Rockingham Council recommends State Government panel cans Baldivis Hindu temple plans

Hannah CrossSound Telegraph
An artist's impression of the proposed Hindu temple in Baldivis.
Camera IconAn artist's impression of the proposed Hindu temple in Baldivis. Credit: Hayley Edwards/Facebook

City of Rockingham councillors have supported Baldivis residents’ calls for a proposed Hindu temple to be ditched after claiming the project will ruin their rural lifestyle.

A recommendation from the city’s planning and engineering services committee that the application be refused was passed unanimously at the April council meeting.

The $5 million development was proposed for 67 Folly Road and included a one-storey temple, multi-purpose hall, library, dining hall, and guest accommodation, as well as a pair of two-storey caretaker dwellings.

The development was debated at the planning and engineering services committee meeting on April 19, with the applicant and city addressing community concerns raised in public submissions.

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Minutes from the committee meeting said community concerns included:

  • “Noise associated with bell ringing, instruments and chanting associated with Hindu events” and the volume of people adversely affecting the “peaceful lifestyle of surrounding properties”
  • The “brightly coloured architectural adornments typical of a Hindu temple” being “visually obtrusive” and affecting the “visual amenity” of the surrounding area
  • Increased traffic, road network capacity and sufficient parking
  • The impact on wildlife, pets and horses on nearby properties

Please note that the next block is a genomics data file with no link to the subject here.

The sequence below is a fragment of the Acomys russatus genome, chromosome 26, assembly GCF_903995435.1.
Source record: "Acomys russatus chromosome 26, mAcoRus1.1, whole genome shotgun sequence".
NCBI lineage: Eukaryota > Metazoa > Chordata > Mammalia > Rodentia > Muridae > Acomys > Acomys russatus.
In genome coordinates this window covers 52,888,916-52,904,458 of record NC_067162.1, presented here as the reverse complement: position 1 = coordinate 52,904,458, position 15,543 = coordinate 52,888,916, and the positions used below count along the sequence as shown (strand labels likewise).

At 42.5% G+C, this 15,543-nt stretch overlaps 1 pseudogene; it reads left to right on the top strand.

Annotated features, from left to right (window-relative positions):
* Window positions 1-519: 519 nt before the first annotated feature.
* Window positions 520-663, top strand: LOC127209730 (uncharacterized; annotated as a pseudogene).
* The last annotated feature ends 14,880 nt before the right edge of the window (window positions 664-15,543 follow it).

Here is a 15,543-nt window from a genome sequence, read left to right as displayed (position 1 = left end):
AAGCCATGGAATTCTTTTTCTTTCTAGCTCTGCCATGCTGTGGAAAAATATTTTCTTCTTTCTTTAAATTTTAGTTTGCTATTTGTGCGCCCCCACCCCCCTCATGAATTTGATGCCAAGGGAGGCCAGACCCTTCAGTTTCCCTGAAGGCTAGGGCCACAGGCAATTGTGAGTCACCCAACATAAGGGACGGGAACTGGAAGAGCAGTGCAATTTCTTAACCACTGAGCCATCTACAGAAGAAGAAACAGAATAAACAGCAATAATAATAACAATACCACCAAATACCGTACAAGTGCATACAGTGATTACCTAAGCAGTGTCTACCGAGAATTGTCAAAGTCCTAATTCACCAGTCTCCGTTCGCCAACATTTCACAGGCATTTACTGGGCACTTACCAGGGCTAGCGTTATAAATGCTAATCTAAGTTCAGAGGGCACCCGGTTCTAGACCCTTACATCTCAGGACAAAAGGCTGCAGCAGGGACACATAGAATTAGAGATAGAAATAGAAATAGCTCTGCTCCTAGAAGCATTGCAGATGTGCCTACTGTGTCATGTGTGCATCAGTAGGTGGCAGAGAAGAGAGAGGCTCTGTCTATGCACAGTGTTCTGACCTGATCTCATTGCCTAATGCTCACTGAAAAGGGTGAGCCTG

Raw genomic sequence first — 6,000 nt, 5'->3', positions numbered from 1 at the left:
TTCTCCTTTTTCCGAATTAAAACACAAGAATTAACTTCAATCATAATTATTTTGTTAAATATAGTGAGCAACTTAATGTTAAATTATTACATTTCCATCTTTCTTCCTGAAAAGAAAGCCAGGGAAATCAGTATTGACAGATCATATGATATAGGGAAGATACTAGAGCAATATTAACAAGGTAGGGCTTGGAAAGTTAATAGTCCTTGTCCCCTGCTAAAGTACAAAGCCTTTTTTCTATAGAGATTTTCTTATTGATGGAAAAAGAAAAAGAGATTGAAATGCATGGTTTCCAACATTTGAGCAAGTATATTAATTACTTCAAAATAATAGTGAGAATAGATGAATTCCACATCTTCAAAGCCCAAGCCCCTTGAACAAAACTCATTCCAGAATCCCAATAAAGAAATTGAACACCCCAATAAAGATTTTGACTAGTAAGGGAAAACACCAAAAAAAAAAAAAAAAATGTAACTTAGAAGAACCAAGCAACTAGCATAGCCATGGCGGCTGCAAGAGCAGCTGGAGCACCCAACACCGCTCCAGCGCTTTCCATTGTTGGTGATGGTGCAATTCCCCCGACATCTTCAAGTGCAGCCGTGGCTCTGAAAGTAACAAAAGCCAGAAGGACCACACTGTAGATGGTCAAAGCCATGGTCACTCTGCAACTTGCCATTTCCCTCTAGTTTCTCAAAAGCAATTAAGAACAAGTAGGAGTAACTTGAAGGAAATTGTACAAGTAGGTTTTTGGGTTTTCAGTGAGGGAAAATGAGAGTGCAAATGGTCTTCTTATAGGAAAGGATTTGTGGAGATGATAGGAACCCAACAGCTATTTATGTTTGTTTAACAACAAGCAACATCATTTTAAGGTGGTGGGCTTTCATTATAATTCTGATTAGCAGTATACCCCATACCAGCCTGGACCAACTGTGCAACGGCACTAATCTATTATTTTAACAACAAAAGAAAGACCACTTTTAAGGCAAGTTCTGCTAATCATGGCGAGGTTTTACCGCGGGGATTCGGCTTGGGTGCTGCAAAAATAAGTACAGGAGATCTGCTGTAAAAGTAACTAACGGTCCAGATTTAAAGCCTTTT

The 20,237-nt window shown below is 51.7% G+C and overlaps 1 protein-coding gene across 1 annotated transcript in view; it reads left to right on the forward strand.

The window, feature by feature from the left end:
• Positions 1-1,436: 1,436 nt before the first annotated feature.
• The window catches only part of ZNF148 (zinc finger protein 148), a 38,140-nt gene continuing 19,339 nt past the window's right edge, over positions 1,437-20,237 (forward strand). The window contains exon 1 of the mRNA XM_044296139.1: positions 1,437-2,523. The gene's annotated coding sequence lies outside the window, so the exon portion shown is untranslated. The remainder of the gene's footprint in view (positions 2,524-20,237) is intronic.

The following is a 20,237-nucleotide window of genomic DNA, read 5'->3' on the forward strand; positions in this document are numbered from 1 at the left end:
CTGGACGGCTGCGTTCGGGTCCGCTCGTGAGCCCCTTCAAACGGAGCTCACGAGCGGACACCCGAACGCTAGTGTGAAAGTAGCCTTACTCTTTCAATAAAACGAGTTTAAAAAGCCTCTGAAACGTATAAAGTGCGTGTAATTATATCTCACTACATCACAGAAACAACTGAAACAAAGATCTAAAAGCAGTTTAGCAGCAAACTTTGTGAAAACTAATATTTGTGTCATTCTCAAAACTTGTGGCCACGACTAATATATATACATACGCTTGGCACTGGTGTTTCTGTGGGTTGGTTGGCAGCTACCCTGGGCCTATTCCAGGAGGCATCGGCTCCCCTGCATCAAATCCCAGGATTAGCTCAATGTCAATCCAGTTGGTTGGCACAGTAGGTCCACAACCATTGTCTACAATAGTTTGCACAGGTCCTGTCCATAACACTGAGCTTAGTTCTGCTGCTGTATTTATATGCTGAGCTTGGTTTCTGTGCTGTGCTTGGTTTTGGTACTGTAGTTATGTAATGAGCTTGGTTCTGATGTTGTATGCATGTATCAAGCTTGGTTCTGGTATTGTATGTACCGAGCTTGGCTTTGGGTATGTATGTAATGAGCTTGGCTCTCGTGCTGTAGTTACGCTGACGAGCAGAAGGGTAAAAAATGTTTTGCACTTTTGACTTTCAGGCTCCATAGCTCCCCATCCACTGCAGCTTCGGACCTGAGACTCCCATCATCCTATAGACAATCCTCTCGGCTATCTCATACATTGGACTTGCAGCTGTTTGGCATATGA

• The impact on nearby Folly Pool and other water resources.

A common objection to the temple included the potential noise it would generate, with several submissions referencing “outdoor noise”, “noise associated with bell ringing, instruments and chanting” and noise management.

“There will be no outdoor activities occurring around the temple or the multi-purpose hall,” the applicant said.

“The few religious requirements such as circumnavigation of the temple twice a year do not involve any amplified noise or chanting, bell ringing or drumming.”

A map of the proposed development.
Camera IconA map of the proposed development. Credit: Supplied

The applicant also noted the temple would be predominantly “neutral limestone coloured” in response to submissions saying the Hindu temple would be “visually obtrusive”.

“The coloured adornments comprising of a neutral (palette) . . . which are not obtrusive within a natural rural setting characterised by blue sky, greenery and the various colours of the nearby rural sheds, will be hidden behind existing and proposed planting of mature vegetation,” they said.

City officers agreed, noting that the structures could be “substantially screened from the public domain by the existing and proposed trees”, but said the proposed landscaping could be compromised by the development’s bushfire protection requirements.

“While building height maybe acceptable, the city does have genuine concerns about the potential visual impact of development in the event the intended landscape screening outcomes cannot be delivered upfront or achieved,” they said.

Despite several community concerns being addressed, the committee recommended the application be refused because it was “inconsistent with the objective of the rural zone and inconsistent with the city’s rural land strategy”.

“The scale of the development is considered to be out of context for the area and is likely to impact the existing amenity of the locality by virtue of the proposed operational arrangements and visual implications,” a city report said.

The unanimous vote at the council meeting against the development was met with applause from the public gallery.

But councillor Mark Jones reminded the public that the council did not have the final call on whether the development will proceed.

“The community (needs to) understand that by council opposing the application tonight, it doesn’t mean it’s final,” Cr Jones said.

The recommendation will go to the State Government’s Joint Development Assessment Panel, which will decide to endorse or refuse the development application.

Deputy mayor Hayley Edwards encouraged people to submit a deputation to the panel.

The JDAP will assess the development and reveal its decision on May 9.

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